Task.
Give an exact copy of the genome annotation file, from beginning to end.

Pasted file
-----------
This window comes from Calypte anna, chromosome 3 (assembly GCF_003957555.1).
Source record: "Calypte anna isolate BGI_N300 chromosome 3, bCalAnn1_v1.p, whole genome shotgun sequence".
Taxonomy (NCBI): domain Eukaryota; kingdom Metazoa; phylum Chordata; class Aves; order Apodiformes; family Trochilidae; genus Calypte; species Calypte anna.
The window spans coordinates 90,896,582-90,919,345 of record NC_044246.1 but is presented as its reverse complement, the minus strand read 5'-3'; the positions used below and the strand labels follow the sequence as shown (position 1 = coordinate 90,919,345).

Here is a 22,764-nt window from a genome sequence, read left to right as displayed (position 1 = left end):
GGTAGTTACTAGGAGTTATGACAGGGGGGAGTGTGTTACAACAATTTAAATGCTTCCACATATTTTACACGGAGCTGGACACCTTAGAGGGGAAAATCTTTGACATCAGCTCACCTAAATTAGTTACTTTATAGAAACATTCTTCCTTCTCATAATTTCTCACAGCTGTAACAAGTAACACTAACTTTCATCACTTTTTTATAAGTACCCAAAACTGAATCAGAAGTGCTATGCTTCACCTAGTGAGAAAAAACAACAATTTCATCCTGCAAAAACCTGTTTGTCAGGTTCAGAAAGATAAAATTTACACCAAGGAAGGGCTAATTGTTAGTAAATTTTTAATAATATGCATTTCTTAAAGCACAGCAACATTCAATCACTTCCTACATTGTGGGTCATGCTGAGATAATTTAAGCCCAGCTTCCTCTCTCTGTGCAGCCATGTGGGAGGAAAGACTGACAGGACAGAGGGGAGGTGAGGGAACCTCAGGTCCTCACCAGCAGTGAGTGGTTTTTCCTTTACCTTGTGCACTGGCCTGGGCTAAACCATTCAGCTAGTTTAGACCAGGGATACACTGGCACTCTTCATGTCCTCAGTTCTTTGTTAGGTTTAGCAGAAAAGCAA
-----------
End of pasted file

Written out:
This window comes from Calypte anna, chromosome 3 (assembly GCF_003957555.1).
Source record: "Calypte anna isolate BGI_N300 chromosome 3, bCalAnn1_v1.p, whole genome shotgun sequence".
Taxonomy (NCBI): domain Eukaryota; kingdom Metazoa; phylum Chordata; class Aves; order Apodiformes; family Trochilidae; genus Calypte; species Calypte anna.
The window spans coordinates 90,896,582-90,919,345 of record NC_044246.1 but is presented as its reverse complement, the minus strand read 5'-3'; the positions used below and the strand labels follow the sequence as shown (position 1 = coordinate 90,919,345).

Here is a 22,764-nt window from a genome sequence, read left to right as displayed (position 1 = left end):
GGTAGTTACTAGGAGTTATGACAGGGGGGAGTGTGTTACAACAATTTAAATGCTTCCACATATTTTACACGGAGCTGGACACCTTAGAGGGGAAAATCTTTGACATCAGCTCACCTAAATTAGTTACTTTATAGAAACATTCTTCCTTCTCATAATTTCTCACAGCTGTAACAAGTAACACTAACTTTCATCACTTTTTTATAAGTACCCAAAACTGAATCAGAAGTGCTATGCTTCACCTAGTGAGAAAAAACAACAATTTCATCCTGCAAAAACCTGTTTGTCAGGTTCAGAAAGATAAAATTTACACCAAGGAAGGGCTAATTGTTAGTAAATTTTTAATAATATGCATTTCTTAAAGCACAGCAACATTCAATCACTTCCTACATTGTGGGTCATGCTGAGATAATTTAAGCCCAGCTTCCTCTCTCTGTGCAGCCATGTGGGAGGAAAGACTGACAGGACAGAGGGGAGGTGAGGGAACCTCAGGTCCTCACCAGCAGTGAGTGGTTTTTCCTTTACCTTGTGCACTGGCCTGGGCTAAACCATTCAGCTAGTTTAGACCAGGGATACACTGGCACTCTTCATGTCCTCAGTTCTTTGTTAGGTTTAGCAGAAAAGCAA